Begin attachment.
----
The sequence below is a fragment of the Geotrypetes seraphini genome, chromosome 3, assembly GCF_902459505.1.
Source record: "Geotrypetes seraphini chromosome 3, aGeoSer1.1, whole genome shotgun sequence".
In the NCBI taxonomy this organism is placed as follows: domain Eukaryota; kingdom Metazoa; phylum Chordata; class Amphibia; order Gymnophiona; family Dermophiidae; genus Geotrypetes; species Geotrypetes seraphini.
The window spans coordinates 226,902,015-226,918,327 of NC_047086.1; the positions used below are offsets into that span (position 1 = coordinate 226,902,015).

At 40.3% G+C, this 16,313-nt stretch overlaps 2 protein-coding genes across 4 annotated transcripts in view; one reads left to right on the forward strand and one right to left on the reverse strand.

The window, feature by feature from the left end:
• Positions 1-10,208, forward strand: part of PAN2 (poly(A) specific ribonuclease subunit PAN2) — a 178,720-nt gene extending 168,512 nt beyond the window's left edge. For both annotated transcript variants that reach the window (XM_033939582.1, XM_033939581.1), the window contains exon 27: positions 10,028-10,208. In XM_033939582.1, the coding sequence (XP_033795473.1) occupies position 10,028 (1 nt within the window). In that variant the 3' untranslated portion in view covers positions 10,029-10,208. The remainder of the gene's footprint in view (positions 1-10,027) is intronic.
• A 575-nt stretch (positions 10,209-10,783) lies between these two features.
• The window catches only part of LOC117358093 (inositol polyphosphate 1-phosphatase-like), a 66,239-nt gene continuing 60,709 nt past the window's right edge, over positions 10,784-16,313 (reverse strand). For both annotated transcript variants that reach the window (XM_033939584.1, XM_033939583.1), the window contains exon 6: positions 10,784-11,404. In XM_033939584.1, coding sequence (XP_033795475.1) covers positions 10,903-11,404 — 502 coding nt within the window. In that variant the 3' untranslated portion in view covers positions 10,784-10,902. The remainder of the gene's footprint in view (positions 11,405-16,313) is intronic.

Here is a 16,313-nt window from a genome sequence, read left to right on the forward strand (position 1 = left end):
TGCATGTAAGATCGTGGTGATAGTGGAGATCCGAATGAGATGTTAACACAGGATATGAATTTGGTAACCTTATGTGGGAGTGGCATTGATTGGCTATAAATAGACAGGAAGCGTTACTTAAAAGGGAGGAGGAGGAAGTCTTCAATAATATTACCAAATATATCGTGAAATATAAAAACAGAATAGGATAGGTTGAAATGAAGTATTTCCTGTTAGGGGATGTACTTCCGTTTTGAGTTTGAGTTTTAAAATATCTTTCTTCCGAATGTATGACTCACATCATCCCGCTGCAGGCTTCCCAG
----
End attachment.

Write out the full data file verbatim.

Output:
The sequence below is a fragment of the Geotrypetes seraphini genome, chromosome 3, assembly GCF_902459505.1.
Source record: "Geotrypetes seraphini chromosome 3, aGeoSer1.1, whole genome shotgun sequence".
In the NCBI taxonomy this organism is placed as follows: domain Eukaryota; kingdom Metazoa; phylum Chordata; class Amphibia; order Gymnophiona; family Dermophiidae; genus Geotrypetes; species Geotrypetes seraphini.
The window spans coordinates 226,902,015-226,918,327 of NC_047086.1; the positions used below are offsets into that span (position 1 = coordinate 226,902,015).

At 40.3% G+C, this 16,313-nt stretch overlaps 2 protein-coding genes across 4 annotated transcripts in view; one reads left to right on the forward strand and one right to left on the reverse strand.

The window, feature by feature from the left end:
• Positions 1-10,208, forward strand: part of PAN2 (poly(A) specific ribonuclease subunit PAN2) — a 178,720-nt gene extending 168,512 nt beyond the window's left edge. For both annotated transcript variants that reach the window (XM_033939582.1, XM_033939581.1), the window contains exon 27: positions 10,028-10,208. In XM_033939582.1, the coding sequence (XP_033795473.1) occupies position 10,028 (1 nt within the window). In that variant the 3' untranslated portion in view covers positions 10,029-10,208. The remainder of the gene's footprint in view (positions 1-10,027) is intronic.
• A 575-nt stretch (positions 10,209-10,783) lies between these two features.
• The window catches only part of LOC117358093 (inositol polyphosphate 1-phosphatase-like), a 66,239-nt gene continuing 60,709 nt past the window's right edge, over positions 10,784-16,313 (reverse strand). For both annotated transcript variants that reach the window (XM_033939584.1, XM_033939583.1), the window contains exon 6: positions 10,784-11,404. In XM_033939584.1, coding sequence (XP_033795475.1) covers positions 10,903-11,404 — 502 coding nt within the window. In that variant the 3' untranslated portion in view covers positions 10,784-10,902. The remainder of the gene's footprint in view (positions 11,405-16,313) is intronic.

Here is a 16,313-nt window from a genome sequence, read left to right on the forward strand (position 1 = left end):
TGCATGTAAGATCGTGGTGATAGTGGAGATCCGAATGAGATGTTAACACAGGATATGAATTTGGTAACCTTATGTGGGAGTGGCATTGATTGGCTATAAATAGACAGGAAGCGTTACTTAAAAGGGAGGAGGAGGAAGTCTTCAATAATATTACCAAATATATCGTGAAATATAAAAACAGAATAGGATAGGTTGAAATGAAGTATTTCCTGTTAGGGGATGTACTTCCGTTTTGAGTTTGAGTTTTAAAATATCTTTCTTCCGAATGTATGACTCACATCATCCCGCTGCAGGCTTCCCAG